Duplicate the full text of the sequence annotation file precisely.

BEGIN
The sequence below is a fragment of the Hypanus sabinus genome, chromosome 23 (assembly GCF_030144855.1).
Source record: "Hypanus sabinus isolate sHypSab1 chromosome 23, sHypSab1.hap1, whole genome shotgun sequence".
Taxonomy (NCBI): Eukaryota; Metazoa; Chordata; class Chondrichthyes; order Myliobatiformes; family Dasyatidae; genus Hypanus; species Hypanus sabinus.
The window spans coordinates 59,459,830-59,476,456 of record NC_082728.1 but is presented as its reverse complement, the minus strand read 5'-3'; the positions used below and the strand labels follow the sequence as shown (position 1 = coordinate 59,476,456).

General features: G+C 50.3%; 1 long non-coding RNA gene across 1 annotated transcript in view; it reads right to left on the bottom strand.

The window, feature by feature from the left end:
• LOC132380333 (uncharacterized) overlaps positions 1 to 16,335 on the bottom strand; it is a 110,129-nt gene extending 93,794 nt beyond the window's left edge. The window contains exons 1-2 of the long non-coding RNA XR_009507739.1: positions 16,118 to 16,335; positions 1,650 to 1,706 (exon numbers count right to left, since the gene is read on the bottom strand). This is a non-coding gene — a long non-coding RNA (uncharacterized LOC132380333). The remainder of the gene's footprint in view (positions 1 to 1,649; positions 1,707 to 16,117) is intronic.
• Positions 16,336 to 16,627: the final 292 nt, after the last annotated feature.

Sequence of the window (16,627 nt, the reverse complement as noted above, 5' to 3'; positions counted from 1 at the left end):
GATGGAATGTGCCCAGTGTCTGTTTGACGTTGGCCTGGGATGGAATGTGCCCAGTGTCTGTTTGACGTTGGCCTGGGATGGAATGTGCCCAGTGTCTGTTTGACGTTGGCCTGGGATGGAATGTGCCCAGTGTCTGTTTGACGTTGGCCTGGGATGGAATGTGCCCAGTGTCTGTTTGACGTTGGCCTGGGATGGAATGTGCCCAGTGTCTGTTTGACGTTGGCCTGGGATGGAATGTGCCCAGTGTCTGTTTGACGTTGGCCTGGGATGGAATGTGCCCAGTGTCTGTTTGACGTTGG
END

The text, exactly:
The sequence below is a fragment of the Hypanus sabinus genome, chromosome 23 (assembly GCF_030144855.1).
Source record: "Hypanus sabinus isolate sHypSab1 chromosome 23, sHypSab1.hap1, whole genome shotgun sequence".
Taxonomy (NCBI): Eukaryota; Metazoa; Chordata; class Chondrichthyes; order Myliobatiformes; family Dasyatidae; genus Hypanus; species Hypanus sabinus.
The window spans coordinates 59,459,830-59,476,456 of record NC_082728.1 but is presented as its reverse complement, the minus strand read 5'-3'; the positions used below and the strand labels follow the sequence as shown (position 1 = coordinate 59,476,456).

General features: G+C 50.3%; 1 long non-coding RNA gene across 1 annotated transcript in view; it reads right to left on the bottom strand.

The window, feature by feature from the left end:
• LOC132380333 (uncharacterized) overlaps positions 1 to 16,335 on the bottom strand; it is a 110,129-nt gene extending 93,794 nt beyond the window's left edge. The window contains exons 1-2 of the long non-coding RNA XR_009507739.1: positions 16,118 to 16,335; positions 1,650 to 1,706 (exon numbers count right to left, since the gene is read on the bottom strand). This is a non-coding gene — a long non-coding RNA (uncharacterized LOC132380333). The remainder of the gene's footprint in view (positions 1 to 1,649; positions 1,707 to 16,117) is intronic.
• Positions 16,336 to 16,627: the final 292 nt, after the last annotated feature.

Sequence of the window (16,627 nt, the reverse complement as noted above, 5' to 3'; positions counted from 1 at the left end):
GATGGAATGTGCCCAGTGTCTGTTTGACGTTGGCCTGGGATGGAATGTGCCCAGTGTCTGTTTGACGTTGGCCTGGGATGGAATGTGCCCAGTGTCTGTTTGACGTTGGCCTGGGATGGAATGTGCCCAGTGTCTGTTTGACGTTGGCCTGGGATGGAATGTGCCCAGTGTCTGTTTGACGTTGGCCTGGGATGGAATGTGCCCAGTGTCTGTTTGACGTTGGCCTGGGATGGAATGTGCCCAGTGTCTGTTTGACGTTGGCCTGGGATGGAATGTGCCCAGTGTCTGTTTGACGTTGG